How does this all relate to the W.T.C.? If nothing else, Mayor Bloomberg understands market competition. The plans for the W.T.C. are strategic and tactical competition with his West Side plan. Office space in the two areas would come into the market in the same time frame. Downtown already has very competitively priced real estate, so there is no hope for a West side price advantage. In every other way, the West side will face an uphill fight against the W.T.C. The W.T.C. is already hugely connected to subways. The street life deficiencies we now face Downtown will fade away in a few years with the completion of the Freedom Tower and surrounding retail areas. The W.T.C. will have a historic plaza and easy access to Tribeca restaurants. The West Side will have the Javits and the Jets. Where would you locate your office, if you owned a company? Where would you rather work?

So what might Mayor Bloomberg and Dan Doctoroff be up to? Doctoroff ran NYC 2012 before becoming Mayor Bloomberg’s deputy mayor for economic development and rebuilding. He is on a long and determined quest to draw the Olympics. He has now gotten Mayor Bloomberg not only to sign on, but to place West Side development alongside running the school system as his two seminal challenges and achievements as mayor. Getting the Olympics to N.Y.C. would give both of these wealthy men great international exposure. To do this, they need sports facilities, hotels, and convention space. To finance this, they need funds from the sale of commercial and residential development rights on the West side, state and city money, and the political clout to pass tax increment funding. They are already planning to divert money from the Battery Park City Authority with the apparent complicity of the B.P.C.A. To have any chance of success selling the complete West Side commercial package, the W.T.C. plans must change dramatically or fail spectacularly.

In this context, let’s revisit the mayor’s suggestions for the W.T.C. He wants to eliminate what could be spectacular, vital super-blocks and replace them with narrow crowded Downtown streets. He wants to force commuters to street level and expand sidewalks to support them. This will, of course, reduce space for commercial buildings, already crowded by the expansive memorial. The mayor’s vision for the W.T.C. is far less than what the W.T.C. was pre 9/11 and much less what it could be.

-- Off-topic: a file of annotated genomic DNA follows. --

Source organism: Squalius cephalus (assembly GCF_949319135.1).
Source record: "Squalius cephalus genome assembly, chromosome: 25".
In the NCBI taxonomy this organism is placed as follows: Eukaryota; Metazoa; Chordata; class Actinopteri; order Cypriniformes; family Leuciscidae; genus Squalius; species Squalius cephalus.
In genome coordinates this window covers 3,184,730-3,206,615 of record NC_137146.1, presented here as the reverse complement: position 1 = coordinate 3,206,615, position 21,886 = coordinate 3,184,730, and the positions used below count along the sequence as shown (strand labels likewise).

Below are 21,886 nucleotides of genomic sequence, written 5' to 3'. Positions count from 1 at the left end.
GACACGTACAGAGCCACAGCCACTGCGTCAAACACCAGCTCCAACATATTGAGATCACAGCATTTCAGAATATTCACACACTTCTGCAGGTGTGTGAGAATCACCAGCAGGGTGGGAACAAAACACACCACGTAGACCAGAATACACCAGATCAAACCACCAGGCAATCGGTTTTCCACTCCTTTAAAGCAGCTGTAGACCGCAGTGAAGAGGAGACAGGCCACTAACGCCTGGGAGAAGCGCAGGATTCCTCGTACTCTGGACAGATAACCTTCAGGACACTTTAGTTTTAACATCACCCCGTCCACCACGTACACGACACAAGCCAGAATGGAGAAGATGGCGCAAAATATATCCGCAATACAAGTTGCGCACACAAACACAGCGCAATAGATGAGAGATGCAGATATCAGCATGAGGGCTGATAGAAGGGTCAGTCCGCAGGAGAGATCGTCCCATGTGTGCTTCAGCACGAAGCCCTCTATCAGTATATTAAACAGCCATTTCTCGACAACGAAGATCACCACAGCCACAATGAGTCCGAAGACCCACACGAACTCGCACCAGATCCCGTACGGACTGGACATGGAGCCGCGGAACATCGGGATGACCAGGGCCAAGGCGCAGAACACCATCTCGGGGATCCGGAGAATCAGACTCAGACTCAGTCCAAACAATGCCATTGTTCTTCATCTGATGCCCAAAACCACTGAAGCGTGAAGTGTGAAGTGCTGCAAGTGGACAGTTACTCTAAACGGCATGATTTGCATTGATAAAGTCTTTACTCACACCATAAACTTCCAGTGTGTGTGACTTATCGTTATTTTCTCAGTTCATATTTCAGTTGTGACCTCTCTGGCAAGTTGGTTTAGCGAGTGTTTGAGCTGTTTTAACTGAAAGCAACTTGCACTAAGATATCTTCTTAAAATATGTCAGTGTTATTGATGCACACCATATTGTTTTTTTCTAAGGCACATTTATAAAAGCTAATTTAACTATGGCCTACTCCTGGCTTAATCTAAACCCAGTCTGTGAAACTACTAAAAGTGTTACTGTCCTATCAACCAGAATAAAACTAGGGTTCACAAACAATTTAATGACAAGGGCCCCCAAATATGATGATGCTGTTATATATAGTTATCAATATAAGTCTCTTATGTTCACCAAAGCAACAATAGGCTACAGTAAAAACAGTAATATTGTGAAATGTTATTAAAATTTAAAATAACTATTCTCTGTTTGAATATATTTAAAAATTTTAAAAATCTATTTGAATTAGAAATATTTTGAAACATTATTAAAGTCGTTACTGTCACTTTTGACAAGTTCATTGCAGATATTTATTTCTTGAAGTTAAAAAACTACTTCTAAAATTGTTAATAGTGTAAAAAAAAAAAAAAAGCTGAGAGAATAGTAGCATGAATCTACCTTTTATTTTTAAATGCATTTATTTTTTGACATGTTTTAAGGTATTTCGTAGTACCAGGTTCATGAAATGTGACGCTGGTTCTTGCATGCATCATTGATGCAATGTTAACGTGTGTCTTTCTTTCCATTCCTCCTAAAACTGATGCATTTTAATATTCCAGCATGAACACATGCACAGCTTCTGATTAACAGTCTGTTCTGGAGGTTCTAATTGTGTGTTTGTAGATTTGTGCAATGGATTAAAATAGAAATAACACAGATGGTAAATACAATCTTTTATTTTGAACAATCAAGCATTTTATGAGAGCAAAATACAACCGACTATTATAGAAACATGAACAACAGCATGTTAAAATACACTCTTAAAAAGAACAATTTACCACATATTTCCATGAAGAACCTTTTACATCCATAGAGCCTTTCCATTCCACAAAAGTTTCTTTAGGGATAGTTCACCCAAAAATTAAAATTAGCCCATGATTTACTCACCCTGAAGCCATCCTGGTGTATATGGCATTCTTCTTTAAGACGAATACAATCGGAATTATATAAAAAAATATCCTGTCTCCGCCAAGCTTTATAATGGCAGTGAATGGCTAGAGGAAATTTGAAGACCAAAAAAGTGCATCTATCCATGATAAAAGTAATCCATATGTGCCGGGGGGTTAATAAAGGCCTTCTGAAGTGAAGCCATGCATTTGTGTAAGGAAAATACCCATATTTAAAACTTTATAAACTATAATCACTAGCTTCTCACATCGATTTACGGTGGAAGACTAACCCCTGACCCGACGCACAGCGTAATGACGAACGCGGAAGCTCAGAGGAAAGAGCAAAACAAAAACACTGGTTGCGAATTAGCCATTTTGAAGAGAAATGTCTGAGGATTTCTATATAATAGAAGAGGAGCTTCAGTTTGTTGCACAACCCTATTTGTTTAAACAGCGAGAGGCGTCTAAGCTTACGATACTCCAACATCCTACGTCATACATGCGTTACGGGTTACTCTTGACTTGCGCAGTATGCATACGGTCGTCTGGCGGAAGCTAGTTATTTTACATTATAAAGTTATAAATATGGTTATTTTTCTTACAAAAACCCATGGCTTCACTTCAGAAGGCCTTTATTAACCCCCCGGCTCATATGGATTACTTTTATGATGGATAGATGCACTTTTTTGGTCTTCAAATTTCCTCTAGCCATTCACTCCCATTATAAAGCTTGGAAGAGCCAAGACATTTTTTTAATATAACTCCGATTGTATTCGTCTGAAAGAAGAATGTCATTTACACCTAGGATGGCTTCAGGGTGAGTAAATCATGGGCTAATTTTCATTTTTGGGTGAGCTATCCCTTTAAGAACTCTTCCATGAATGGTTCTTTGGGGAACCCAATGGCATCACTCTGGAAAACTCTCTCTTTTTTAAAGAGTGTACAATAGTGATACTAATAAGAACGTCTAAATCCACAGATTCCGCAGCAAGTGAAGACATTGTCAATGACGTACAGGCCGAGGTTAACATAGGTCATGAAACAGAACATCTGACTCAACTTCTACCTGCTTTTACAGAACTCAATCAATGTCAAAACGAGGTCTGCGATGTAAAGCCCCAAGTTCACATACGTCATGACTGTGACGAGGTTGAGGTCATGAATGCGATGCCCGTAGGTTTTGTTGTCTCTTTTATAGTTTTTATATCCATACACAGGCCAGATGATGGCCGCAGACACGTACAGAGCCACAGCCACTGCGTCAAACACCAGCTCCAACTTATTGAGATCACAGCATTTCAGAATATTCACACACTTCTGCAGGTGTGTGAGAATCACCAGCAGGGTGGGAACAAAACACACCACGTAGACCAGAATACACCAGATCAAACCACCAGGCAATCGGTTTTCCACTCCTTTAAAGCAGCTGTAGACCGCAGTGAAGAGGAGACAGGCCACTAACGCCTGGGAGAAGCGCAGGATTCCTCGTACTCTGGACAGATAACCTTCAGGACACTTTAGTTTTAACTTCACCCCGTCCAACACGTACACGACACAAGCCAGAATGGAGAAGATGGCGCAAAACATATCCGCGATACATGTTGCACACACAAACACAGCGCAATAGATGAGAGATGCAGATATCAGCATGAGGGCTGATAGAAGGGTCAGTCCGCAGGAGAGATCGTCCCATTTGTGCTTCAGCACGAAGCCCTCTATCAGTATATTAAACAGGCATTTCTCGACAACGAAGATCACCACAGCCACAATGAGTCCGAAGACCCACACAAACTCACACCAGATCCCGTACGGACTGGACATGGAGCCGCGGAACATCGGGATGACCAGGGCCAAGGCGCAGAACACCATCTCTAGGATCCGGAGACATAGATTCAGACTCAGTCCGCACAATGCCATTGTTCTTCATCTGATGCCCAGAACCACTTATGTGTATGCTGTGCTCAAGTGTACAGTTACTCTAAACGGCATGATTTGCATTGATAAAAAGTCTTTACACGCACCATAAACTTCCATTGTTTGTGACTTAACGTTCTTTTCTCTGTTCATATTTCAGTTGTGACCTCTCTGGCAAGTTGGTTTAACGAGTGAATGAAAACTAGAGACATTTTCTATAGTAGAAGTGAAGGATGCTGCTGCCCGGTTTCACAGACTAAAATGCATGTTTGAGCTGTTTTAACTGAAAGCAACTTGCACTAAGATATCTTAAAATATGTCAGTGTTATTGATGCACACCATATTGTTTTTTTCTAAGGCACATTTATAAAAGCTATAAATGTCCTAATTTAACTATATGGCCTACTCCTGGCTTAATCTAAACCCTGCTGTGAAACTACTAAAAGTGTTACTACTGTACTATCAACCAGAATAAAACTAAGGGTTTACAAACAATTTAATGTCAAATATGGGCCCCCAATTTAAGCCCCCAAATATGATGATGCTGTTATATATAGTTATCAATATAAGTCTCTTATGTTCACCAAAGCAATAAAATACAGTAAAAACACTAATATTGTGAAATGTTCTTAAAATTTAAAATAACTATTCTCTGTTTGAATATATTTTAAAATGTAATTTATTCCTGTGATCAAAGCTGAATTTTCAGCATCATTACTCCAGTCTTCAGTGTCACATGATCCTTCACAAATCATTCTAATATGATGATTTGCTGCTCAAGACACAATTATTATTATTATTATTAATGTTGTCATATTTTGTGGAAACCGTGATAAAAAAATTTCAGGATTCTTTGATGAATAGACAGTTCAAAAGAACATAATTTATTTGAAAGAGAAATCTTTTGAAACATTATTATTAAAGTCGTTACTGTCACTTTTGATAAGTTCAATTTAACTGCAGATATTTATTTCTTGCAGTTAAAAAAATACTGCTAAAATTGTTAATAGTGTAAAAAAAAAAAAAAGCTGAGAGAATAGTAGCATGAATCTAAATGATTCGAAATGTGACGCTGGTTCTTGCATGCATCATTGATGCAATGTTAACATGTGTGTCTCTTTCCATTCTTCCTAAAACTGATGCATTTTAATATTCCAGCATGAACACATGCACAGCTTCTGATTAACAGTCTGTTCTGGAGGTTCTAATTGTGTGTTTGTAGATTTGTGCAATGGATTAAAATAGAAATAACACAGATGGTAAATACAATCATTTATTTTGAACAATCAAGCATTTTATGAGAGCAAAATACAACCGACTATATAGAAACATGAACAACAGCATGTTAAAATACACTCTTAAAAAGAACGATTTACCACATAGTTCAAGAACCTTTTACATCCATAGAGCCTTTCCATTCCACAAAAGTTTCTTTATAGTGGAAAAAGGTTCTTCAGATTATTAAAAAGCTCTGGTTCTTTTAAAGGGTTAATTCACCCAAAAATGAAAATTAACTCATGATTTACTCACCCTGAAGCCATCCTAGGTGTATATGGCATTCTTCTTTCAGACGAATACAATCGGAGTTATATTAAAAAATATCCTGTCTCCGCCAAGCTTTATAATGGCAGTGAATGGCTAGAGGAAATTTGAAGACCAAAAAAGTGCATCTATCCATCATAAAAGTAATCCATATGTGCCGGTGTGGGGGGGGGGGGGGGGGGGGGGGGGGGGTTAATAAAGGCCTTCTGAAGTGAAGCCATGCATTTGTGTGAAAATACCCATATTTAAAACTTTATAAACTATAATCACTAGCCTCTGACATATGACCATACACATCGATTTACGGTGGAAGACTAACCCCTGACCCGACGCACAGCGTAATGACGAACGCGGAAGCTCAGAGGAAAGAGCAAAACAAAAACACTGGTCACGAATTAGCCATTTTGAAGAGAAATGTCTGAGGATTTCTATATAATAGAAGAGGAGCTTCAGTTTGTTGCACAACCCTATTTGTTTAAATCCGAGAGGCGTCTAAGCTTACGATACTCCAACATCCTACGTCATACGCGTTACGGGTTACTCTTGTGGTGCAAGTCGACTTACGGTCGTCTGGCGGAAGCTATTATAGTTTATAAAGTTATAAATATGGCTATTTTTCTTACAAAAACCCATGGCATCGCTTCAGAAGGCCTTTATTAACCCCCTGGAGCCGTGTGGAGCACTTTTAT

The mayor may not actually want to weaken the W.T.C. to support his Olympic dreams. He may simply be a very bad city planner. But the W.T.C. and the West Side will compete for commercial tenants, reducing the value of West Side development rights. The mayor needs to sell these rights to fund the project. His W.T.C. plans will reduce the competitive commercial presence of the W.T.C. Recovering from our nation’s largest domestic attack is apparently less important than a couple weeks of games in 2012.

Based on the possibility that the mayor has been blinded by his Olympic ambitions, I give the following advice. The Lower Manhattan Development Corp. and Port Authority should thank the mayor kindly for his advice and put up some roadblocks between City Hall and the W.T.C. Governor Pataki, please don’t stand behind the mayor when he discusses city planning and the development of the West Side. Your credibility will be hurt by association. New Yorkers beware of the downside of men so rich they are not beholden to anyone. Their only true objective may be to further enhance their own egos.

Before this recent display of poor judgment at the W.T.C. and on the West side, I was a moderate Bloomberg supporter. But when a man works to lessen W.T.C. commercial development, while professing the contrary, to support a very unpopular and poorly conceived west side development using funds from a residential community (Battery Park City) that desperately needs the W.T.C. development; I would suggest that his drive to immortalize his name on a sports stadium has blinded him to the city’s priorities. He is squandering city assets on his personal ambitions.

David Stanke is co-president of BPC United, a group of Downtown residents, and can be reached at bpcunited@ ebond.com.